That leads to yet another subtlety: the value passed as thisArg (available as this in the callback function) is expected to be wrapped into an object only for sloppy mode functions — but not for strict mode ones, because strict mode is, well, stricter. While .call() handles this, it is not particularly fast (more on this later), so we may end up needing a way to know which functions are in sloppy mode, do the wrapping ourselves (when needed) and arrange the calls in a more efficient way. We have to assume that there will be code in the wild relying in this behavior. If only we could knew which functions are sloppy!

A better solution

As a matter of fact, the JavaScript engines already know which functions are strict and which ones not. We just cannot get access to that information directly. Fortunately V8 provides a way in which JavaScript code can invoke C++ runtime functions: the functions declared using the RUNTIME_FUNCTION() macro can be invoked from JavaScript, by prefixing their names with %, and if you take a peek into src/runtime/, there are plenty.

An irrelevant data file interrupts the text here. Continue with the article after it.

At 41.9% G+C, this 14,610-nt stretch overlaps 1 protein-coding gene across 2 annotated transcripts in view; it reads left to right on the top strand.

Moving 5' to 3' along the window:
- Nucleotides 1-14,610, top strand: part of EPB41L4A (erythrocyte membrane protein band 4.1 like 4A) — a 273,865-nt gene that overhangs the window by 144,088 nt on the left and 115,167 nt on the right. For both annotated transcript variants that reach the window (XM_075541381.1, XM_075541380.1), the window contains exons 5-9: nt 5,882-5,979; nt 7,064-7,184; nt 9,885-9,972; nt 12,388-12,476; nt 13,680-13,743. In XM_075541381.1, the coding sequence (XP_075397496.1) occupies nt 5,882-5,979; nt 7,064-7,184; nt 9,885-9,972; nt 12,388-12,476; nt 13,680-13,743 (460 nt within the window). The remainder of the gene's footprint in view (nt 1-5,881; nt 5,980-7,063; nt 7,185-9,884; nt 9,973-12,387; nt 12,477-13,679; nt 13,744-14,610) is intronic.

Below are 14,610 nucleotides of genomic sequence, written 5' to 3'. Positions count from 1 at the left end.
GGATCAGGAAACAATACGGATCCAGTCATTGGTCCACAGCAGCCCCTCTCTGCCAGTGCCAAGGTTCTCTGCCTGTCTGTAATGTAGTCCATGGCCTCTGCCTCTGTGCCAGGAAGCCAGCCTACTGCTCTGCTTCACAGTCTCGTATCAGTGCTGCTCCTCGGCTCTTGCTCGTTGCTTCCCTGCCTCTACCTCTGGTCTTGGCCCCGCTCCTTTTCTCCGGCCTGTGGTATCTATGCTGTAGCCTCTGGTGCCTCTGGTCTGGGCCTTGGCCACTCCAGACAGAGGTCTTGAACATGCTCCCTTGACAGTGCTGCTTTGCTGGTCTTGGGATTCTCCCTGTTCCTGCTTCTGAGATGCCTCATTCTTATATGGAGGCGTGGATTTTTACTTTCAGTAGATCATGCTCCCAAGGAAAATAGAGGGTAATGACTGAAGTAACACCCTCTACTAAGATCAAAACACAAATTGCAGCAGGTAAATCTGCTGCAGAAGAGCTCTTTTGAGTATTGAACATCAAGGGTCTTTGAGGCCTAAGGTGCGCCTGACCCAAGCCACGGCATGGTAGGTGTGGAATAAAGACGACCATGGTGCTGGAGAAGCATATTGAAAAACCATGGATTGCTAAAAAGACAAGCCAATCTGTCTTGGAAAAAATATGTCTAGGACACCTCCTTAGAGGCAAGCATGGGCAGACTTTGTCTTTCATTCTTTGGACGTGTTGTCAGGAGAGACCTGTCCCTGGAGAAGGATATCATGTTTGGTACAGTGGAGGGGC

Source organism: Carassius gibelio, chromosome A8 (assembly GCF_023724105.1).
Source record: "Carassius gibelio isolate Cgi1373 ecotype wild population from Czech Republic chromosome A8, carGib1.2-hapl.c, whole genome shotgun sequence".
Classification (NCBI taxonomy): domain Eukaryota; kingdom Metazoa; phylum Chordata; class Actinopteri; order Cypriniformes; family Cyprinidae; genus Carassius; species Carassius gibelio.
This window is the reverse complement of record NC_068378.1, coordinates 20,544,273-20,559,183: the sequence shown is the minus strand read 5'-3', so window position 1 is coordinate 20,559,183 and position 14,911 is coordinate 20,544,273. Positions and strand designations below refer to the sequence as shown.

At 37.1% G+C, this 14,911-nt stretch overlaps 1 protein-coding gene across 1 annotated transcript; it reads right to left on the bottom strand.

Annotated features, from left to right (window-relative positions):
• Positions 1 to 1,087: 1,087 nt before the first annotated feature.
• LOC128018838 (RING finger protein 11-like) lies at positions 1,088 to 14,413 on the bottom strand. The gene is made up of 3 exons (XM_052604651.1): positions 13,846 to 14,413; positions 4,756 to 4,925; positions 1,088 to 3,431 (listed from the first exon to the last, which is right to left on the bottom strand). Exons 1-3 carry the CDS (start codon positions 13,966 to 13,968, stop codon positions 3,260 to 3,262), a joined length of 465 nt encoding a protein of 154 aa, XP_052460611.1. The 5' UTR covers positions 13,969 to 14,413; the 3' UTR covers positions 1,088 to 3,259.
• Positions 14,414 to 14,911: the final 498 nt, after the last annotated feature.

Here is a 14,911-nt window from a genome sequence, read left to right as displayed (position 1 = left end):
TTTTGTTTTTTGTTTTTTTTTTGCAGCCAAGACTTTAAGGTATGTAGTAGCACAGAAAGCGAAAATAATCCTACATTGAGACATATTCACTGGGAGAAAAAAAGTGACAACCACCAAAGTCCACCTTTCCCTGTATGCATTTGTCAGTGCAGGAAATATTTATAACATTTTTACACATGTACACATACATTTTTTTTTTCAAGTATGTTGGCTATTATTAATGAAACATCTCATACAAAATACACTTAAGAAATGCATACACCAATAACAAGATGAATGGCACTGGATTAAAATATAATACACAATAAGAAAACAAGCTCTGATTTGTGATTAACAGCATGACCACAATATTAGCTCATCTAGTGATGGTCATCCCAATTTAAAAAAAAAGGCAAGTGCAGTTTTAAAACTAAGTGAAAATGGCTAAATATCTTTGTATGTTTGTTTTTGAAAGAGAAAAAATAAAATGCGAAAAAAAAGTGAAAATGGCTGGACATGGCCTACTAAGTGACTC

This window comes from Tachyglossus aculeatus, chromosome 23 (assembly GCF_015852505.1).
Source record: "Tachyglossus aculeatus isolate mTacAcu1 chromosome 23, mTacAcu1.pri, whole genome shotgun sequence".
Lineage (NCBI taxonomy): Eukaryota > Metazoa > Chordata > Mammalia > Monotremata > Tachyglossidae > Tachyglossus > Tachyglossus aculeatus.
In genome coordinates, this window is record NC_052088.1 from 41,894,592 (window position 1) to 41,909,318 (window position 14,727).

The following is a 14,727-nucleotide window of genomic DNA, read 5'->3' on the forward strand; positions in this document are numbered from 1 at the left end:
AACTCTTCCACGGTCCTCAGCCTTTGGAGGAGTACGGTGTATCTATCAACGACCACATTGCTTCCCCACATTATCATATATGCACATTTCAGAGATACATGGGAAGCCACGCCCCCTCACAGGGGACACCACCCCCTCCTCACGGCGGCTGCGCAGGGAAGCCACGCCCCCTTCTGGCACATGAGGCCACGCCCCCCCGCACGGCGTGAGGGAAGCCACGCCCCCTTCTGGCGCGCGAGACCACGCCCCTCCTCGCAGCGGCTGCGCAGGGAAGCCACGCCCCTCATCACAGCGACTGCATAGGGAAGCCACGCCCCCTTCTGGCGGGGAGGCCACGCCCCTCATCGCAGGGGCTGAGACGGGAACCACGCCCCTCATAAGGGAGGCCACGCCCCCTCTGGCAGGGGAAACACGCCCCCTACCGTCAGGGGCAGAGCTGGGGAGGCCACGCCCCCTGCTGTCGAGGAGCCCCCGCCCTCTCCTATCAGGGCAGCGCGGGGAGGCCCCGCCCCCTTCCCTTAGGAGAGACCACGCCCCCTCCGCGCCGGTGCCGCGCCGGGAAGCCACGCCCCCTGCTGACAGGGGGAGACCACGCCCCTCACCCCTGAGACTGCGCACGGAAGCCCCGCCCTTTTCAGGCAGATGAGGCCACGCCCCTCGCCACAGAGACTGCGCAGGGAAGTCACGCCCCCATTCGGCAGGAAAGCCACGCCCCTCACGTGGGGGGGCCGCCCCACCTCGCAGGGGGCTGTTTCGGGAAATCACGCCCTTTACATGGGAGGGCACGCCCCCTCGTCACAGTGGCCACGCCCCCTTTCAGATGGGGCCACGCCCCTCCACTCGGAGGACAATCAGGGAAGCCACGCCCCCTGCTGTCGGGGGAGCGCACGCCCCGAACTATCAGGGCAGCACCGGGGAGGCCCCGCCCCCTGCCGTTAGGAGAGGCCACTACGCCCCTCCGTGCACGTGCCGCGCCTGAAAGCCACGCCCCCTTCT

To begin with, there is %_CallFunction(), which is used pervasively in the implementation of the runtime library instead of .call(). Using it is an order of magnitude faster, we will be keeping it in our utility belt. Then, there is %IsSloppyModeFunction(), which can be used to find out the “sloppyness” of our callback functions.

But wait! Do you remeber that I mentioned macros above? Take a look at src/macros.py, go, now. Did you see something else interesting in there? Plenty of utility macros, used in the implementation of the runtime library, live there. We can use SHOULD_CREATE_WRAPPER() instead. Also, there are a number of utility functions in src/runtime.js, most annotated with sections of the EcmaScript specification because they do implement algorithms as written in the spec. Using those makes easier to make sure our functions follow all the intrincacies of the spec.